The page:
Once again your patient, an accountant and tax specialist, is complaining about his sleep. More nights than not he awakens at about 2 am. An hour goes by, sometimes 2, before he returns to sleep. You've prescribed 4 different hypnotics. Each gave the same unsatisfactory result. For 2 weeks, your patient got the 8 hours of uninterrupted sleep he—and you—seek, but then the old pattern returned. Following your instructions, he avoids caffeine, doesn't exercise after 6 pm, and confines his activities in bed to sleep, but to no avail. You refer him to a sleep laboratory, and the results there are entirely consistent with what he's been telling you. In the sleep lab he falls asleep at 11 pm, awakens at 2:30 am, returns to sleep at 4 am, and awakens for good at 7:30 am. He does not have sleep apnea, restless legs syndrome, or depression.
Your patient seems more concerned as the years go on. You've suggested to him that when he wakes up, he should get out of bed and read until he gets sleepy. But he spends his awake time worrying about why he can't sleep and how his interrupted sleep will affect his work. The length of his time awake appears to be increasing. He insists that his daytime concentration isn't as good as it once was.
At a drug company-sponsored dinner, between the veal marsala and chocolate mousse, you learn that interrupted sleep is among the most common sleep problems and that a new hypnotic promises to be better than previous ones at providing "continuous sleep-consolidated sleep," as the speaker calls it. To her credit, the drug company-sponsored speaker does not shy away from the fact that the new hypnotic works by enhancing γ-aminobutyric acid transmission, just like the older ones.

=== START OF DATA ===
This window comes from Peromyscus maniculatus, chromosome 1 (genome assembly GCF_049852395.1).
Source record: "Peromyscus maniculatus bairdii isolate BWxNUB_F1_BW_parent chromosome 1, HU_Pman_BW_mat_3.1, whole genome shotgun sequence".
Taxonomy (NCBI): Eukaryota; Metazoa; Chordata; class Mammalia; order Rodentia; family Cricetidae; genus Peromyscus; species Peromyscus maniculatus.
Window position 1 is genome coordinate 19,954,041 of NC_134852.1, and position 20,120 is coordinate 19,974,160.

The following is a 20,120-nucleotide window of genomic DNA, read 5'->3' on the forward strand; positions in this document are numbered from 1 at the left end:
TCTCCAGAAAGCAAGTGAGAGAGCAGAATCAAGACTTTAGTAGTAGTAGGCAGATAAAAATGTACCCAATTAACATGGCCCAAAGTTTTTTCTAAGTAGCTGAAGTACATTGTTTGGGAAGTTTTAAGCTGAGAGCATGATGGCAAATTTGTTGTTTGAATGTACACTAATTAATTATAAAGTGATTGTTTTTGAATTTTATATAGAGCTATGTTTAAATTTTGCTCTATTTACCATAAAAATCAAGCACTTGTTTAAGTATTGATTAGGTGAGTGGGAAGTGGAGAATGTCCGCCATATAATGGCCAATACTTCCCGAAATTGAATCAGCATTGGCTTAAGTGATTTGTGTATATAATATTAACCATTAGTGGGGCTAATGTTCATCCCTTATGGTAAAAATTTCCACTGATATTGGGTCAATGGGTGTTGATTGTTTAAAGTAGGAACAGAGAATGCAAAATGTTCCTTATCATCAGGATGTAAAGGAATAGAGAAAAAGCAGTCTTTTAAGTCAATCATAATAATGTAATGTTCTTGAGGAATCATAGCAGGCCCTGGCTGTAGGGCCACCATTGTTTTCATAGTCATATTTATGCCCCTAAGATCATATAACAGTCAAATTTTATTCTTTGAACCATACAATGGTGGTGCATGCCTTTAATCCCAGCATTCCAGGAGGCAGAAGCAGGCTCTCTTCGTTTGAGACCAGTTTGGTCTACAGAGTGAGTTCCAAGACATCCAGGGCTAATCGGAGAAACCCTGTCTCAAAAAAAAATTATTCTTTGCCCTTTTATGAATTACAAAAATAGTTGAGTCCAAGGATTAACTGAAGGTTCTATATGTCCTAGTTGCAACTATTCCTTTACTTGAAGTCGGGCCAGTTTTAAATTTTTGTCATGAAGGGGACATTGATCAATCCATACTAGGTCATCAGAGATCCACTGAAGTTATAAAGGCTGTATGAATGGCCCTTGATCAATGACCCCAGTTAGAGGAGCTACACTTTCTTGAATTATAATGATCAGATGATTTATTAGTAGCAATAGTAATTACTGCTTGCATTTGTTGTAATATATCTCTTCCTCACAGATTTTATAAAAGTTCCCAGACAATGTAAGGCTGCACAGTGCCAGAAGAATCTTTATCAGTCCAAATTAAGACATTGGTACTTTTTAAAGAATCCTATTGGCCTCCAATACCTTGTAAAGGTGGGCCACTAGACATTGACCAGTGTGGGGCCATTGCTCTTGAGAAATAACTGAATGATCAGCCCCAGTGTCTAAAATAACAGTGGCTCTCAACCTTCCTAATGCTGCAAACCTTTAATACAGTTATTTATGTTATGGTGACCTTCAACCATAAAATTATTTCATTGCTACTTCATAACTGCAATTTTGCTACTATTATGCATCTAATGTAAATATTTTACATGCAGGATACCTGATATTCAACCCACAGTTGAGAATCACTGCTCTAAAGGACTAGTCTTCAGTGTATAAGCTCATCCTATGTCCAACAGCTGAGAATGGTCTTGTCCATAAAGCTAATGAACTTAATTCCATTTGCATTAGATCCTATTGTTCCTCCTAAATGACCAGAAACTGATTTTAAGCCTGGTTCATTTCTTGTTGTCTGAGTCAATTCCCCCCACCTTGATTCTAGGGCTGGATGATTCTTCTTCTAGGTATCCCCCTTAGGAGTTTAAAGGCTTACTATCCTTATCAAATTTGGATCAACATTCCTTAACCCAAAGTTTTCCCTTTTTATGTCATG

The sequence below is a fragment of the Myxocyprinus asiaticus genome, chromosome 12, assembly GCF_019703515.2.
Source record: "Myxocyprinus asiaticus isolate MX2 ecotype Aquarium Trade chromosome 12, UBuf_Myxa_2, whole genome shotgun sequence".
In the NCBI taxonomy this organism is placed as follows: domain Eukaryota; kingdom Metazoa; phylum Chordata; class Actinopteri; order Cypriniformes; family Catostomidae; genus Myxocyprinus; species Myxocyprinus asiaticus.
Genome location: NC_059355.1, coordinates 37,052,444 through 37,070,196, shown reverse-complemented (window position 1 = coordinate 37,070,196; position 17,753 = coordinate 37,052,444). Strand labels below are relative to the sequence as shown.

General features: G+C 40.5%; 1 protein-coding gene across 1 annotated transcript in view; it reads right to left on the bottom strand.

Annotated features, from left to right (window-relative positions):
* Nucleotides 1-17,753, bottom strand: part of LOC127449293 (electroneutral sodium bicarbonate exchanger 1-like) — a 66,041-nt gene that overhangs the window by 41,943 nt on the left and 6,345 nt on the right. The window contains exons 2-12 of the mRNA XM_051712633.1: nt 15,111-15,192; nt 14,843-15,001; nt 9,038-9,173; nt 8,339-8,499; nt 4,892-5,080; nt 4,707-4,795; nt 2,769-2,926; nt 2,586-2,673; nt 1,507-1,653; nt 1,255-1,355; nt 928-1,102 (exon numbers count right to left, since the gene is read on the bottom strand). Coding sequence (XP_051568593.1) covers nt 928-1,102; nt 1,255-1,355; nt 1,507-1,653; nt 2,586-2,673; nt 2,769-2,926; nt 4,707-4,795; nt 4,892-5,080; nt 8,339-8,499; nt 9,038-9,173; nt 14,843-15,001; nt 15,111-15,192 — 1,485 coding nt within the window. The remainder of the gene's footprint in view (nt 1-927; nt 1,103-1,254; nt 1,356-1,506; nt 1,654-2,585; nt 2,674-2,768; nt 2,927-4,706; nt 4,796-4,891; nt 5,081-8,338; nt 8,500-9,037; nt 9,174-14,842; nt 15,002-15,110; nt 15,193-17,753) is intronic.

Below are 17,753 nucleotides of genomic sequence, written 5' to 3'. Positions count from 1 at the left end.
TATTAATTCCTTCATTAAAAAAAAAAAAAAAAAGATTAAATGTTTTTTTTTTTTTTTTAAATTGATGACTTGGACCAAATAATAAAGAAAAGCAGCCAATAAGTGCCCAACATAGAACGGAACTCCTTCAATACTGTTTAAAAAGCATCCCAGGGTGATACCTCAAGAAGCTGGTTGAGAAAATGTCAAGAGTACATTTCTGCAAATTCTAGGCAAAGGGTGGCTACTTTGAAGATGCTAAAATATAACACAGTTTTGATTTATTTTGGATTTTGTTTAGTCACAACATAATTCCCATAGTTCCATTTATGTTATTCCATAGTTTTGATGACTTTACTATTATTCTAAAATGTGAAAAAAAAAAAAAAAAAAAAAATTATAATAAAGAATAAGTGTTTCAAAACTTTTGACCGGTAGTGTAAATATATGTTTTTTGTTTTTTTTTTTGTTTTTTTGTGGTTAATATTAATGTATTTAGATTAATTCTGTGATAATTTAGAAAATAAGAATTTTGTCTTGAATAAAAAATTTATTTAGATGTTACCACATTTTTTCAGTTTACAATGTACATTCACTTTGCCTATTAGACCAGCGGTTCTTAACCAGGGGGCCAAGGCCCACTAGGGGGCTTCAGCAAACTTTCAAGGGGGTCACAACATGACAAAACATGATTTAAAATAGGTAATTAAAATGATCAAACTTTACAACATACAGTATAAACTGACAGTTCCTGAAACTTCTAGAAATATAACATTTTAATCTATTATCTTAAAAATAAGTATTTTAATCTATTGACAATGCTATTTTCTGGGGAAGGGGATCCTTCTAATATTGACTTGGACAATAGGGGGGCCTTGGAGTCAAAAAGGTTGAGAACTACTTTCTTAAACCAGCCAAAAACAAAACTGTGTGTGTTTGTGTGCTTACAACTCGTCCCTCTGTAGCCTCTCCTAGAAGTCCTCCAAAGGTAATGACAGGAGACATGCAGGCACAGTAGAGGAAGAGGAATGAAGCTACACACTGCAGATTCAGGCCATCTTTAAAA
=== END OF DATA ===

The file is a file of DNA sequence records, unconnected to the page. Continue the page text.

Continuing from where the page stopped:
Do you subject your patient to yet another drug trial, this time with a more expensive, albeit not very different, agent? Given your patient's misery about his sleep problem and the fact that you've exhausted the available options, such a course is not unreasonable. Yet a recent discovery, not from a drug company laboratory or a university research program but from a historian, suggests that there may be another, very different, way to relieve your patient's problem.
Sleep in times past
In the course of gathering information for his book about night in preindustrial times (At Day's Close: Night in Times Past), A. Roger Ekirch, professor of history at Virginia Polytechnic Institute, uncovered the fact that before artificial illumination was widely used, people typically slept in 2 bouts, which they called first sleep and second sleep.1 In those times, sleep was more closely tied to sunset and sunrise than it is now. Within an hour or so after sunset, people retired to bed, slept for about 4 hours, and then woke up. They remained awake for a couple of hours and then returned to sleep at about 2 am for another 4 hours or so.
Written records from before the first century onward indicate that the period between first and second sleep afforded a chance for quiet contemplation, but people also got out of bed during this interval and did household chores or visited with family and friends. Although diaries, court documents, and literature of the time indicate that this sleep pattern was widely known and acknowledged, until Ekirch's work this bit of history had been lost to the current era. This pattern of sleep is no longer the norm in developed countries, where artificial light extends the day, but anthropologists have observed a similar pattern of segmented sleep in some contemporary African tribes.1 Ekirch notes that the Tiv people of central Nigeria even use the same terms—first sleep and second sleep—used by the Europeans of times past.
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